Aside from hefty litigation costs or settlement amounts, the consequences of IP infringement in South-East Asia are also potentially more severe. Patent infringement in the region may also give rise to criminal liability, as is the case in Indonesia, Cambodia, Laos, Thailand and Vietnam. This is in addition to the right of the patent owner to claim for damages or to seek an injunction through a civil claim.

 

Three things you should keep in mind

The IP risks associated with IoT innovation are therefore important for businesses to manage, especially in light of the growing number of litigated IoT patents. We outline below three key points your business should look out for when innovating in this area:

1. Look for third party providers or partners that can offer reliable and “clean title” to IP rights.

The service providers that your business partners with can make or break you. Whether it be the cloud services provider, the IoT sensor manufacturer or the external software development house you may engage, you should always ensure that these parties have the appropriate rights to use, and to allow you to use, the IP that you are building on.

2. Understand the scope of any underlying licences and whether sub-licences can be granted or whether there are restrictions.

As above, IoT-based solutions often build upon other IP, including open source software code and that of the cloud platform that underpins the solution. Your business should ensure that your partners have granted you the appropriate rights to use all necessary underlying IP, and that the licenses granted to your business are broad enough to allow the commercialization of the resulting IoT solution.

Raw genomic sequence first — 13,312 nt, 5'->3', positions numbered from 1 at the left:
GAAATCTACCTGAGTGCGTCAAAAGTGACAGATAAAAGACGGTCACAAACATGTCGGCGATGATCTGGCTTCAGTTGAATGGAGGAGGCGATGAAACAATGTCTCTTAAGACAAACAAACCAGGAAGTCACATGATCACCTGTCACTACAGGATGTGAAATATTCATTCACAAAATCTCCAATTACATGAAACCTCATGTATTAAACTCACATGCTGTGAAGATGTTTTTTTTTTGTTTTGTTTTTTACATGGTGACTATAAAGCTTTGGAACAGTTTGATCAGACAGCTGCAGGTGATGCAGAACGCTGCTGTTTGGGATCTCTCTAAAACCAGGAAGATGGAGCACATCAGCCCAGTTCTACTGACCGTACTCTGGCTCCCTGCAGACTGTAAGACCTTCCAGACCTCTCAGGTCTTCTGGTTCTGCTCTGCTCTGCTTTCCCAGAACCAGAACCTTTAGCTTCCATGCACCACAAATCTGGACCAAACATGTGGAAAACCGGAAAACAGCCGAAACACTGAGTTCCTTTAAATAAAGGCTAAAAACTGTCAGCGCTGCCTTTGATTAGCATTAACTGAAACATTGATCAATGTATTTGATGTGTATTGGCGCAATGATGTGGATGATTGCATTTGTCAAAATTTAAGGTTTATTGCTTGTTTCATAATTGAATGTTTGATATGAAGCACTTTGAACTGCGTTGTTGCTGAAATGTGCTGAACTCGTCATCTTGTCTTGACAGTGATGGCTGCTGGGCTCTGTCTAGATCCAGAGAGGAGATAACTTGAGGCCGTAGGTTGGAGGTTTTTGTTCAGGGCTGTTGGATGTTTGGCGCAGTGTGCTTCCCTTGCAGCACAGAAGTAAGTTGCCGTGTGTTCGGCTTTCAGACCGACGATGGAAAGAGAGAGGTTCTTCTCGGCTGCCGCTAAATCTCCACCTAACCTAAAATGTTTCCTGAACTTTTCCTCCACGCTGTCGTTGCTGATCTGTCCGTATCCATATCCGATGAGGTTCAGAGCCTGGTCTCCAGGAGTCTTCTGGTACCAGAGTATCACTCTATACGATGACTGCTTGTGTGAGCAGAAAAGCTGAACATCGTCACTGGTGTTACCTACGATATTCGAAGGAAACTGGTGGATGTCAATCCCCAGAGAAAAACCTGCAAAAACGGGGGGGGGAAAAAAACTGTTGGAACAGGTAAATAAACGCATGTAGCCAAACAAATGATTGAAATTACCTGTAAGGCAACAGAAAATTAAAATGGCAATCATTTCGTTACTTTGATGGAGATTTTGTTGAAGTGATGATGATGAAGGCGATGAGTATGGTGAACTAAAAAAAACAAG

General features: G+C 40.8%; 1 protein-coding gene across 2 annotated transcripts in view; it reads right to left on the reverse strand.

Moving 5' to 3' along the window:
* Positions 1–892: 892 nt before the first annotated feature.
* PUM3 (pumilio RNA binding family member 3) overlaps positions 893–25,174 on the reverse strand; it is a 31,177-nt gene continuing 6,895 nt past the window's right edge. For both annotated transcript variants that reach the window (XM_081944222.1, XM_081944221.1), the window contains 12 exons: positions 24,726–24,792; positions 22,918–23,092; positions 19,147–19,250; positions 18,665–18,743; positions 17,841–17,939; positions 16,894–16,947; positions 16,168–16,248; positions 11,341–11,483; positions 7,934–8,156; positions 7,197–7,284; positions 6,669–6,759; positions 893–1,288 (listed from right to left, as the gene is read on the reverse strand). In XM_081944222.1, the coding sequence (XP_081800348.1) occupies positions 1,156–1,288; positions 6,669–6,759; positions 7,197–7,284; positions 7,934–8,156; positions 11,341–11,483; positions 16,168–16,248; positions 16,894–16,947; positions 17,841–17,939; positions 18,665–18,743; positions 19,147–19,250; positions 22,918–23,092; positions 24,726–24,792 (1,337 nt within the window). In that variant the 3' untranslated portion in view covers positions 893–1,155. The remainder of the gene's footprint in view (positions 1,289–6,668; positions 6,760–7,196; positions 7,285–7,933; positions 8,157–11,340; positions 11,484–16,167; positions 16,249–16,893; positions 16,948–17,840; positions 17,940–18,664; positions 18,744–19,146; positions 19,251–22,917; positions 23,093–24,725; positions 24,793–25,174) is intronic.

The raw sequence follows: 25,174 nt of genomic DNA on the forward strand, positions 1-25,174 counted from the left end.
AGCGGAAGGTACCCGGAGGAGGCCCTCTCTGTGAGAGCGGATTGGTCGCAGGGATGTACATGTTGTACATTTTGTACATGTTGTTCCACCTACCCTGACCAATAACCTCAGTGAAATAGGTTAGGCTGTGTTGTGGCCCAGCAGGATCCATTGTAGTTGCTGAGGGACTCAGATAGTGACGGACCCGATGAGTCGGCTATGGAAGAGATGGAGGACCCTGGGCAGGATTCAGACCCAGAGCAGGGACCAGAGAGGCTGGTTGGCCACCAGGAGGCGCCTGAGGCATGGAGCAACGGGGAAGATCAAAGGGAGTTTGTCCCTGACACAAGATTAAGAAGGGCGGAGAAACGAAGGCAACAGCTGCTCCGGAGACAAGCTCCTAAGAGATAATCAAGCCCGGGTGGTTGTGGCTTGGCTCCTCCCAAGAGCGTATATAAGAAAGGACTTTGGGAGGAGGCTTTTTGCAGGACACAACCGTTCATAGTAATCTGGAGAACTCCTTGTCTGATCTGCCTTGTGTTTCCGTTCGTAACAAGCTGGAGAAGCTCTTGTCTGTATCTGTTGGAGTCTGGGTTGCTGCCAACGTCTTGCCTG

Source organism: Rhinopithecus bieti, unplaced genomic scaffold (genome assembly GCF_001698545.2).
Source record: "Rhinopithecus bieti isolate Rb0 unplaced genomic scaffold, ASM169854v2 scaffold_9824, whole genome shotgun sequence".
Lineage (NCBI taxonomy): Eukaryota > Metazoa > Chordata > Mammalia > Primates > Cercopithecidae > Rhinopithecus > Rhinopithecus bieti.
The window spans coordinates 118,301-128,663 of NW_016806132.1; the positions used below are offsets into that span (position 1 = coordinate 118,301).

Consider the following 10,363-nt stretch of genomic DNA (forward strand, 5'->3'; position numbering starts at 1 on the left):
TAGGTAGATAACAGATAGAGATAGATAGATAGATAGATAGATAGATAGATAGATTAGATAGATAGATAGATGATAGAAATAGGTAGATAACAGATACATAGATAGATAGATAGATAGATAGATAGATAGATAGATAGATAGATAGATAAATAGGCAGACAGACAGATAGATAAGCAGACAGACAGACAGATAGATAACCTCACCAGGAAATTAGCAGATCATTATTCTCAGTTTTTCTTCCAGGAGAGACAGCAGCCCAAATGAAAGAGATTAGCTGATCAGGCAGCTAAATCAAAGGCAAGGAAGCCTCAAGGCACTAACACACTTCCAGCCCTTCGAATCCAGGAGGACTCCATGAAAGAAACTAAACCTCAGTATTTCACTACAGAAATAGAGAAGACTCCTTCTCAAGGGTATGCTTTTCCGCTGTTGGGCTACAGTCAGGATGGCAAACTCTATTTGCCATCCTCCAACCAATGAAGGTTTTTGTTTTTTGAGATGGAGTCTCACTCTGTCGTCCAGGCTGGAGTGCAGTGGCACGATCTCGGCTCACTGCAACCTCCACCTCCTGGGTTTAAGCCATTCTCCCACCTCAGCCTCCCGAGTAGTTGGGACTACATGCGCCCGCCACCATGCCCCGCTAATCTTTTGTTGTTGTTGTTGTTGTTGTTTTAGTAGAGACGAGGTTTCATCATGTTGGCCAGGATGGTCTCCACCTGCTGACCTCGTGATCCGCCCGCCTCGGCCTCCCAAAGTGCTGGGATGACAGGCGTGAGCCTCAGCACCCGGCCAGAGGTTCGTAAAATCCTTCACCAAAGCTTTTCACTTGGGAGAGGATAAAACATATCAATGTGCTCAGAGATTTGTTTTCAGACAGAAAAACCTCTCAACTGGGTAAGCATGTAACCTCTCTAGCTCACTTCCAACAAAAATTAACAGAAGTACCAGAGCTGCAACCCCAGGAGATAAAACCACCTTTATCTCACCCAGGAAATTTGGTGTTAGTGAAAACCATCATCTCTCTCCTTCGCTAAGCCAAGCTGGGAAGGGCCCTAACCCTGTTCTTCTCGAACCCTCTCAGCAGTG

3. Consider third-party providers that offer comprehensive protections against IP risk, as developers and businesses innovate in the cloud and at the edge.

Cloud or edge computing providers that offer comprehensive IP protections to their customers help to provide an additional peace of mind to businesses that innovate heavily using cloud, edge and IoT technologies. While this could take many forms, a contractual indemnity for third party IP infringement claims is one solution that you can seek to mitigate this risk. For example, Microsoft’s Azure IP Advantage for IoT offers its customers an uncapped indemnity for any IP infringement claims relating to their use of Microsoft’s cloud platform technologies, including any open source components incorporated in these, and IoT operating systems.

 

Conclusion

Digital transformation powered by IoT technologies is fast becoming the norm in South-East Asia. Organisations must therefore be more attuned to the legal and regulatory risks associated with producing such new technologies. Businesses should closely consider the risks associated with IP infringement, although this should not be a barrier to innovation. Approached properly, businesses can move quickly with confidence that they will not face third party IP infringement claims when deploying IoT technologies be it for their own operations or as a product offering. Choosing the right partners and understanding the underlying licences that you hold will be key to ensuring continued success and growth.

 

With thanks to Jeremy Tan.

Elaina Foo

Author: Elaina Foo

Elaina is a technology and media lawyer at CMS Holborn Asia, a Formal Law Alliance between Holborn Law LLC and CMS Cameron McKenna Nabarro Olswang (Singapore) LLP. She regularly advises clients on cutting edge technology projects as well as on other commercial, transactional, regulatory, intellectual property and public policy matters.